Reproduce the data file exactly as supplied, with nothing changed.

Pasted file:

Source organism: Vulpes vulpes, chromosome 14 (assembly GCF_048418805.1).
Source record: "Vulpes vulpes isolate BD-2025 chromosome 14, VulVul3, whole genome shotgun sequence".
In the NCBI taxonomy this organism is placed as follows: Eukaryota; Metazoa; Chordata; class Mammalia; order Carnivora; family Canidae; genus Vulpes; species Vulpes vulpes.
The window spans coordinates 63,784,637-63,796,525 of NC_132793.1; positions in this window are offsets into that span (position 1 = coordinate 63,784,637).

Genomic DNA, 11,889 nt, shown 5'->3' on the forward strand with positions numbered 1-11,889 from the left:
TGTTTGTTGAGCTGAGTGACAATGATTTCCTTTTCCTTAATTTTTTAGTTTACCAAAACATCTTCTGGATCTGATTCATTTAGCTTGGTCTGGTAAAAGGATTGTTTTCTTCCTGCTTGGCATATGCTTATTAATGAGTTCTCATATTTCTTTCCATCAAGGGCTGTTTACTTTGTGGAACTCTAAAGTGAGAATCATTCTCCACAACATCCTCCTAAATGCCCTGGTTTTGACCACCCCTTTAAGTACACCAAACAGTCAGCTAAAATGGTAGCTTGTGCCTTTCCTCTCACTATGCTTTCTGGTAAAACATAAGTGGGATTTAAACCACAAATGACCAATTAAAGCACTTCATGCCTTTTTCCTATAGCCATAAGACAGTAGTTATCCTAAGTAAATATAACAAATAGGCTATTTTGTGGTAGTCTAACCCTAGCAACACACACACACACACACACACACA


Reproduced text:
Source organism: Vulpes vulpes, chromosome 14 (assembly GCF_048418805.1).
Source record: "Vulpes vulpes isolate BD-2025 chromosome 14, VulVul3, whole genome shotgun sequence".
In the NCBI taxonomy this organism is placed as follows: Eukaryota; Metazoa; Chordata; class Mammalia; order Carnivora; family Canidae; genus Vulpes; species Vulpes vulpes.
The window spans coordinates 63,784,637-63,796,525 of NC_132793.1; positions in this window are offsets into that span (position 1 = coordinate 63,784,637).

Genomic DNA, 11,889 nt, shown 5'->3' on the forward strand with positions numbered 1-11,889 from the left:
TGTTTGTTGAGCTGAGTGACAATGATTTCCTTTTCCTTAATTTTTTAGTTTACCAAAACATCTTCTGGATCTGATTCATTTAGCTTGGTCTGGTAAAAGGATTGTTTTCTTCCTGCTTGGCATATGCTTATTAATGAGTTCTCATATTTCTTTCCATCAAGGGCTGTTTACTTTGTGGAACTCTAAAGTGAGAATCATTCTCCACAACATCCTCCTAAATGCCCTGGTTTTGACCACCCCTTTAAGTACACCAAACAGTCAGCTAAAATGGTAGCTTGTGCCTTTCCTCTCACTATGCTTTCTGGTAAAACATAAGTGGGATTTAAACCACAAATGACCAATTAAAGCACTTCATGCCTTTTTCCTATAGCCATAAGACAGTAGTTATCCTAAGTAAATATAACAAATAGGCTATTTTGTGGTAGTCTAACCCTAGCAACACACACACACACACACACACACA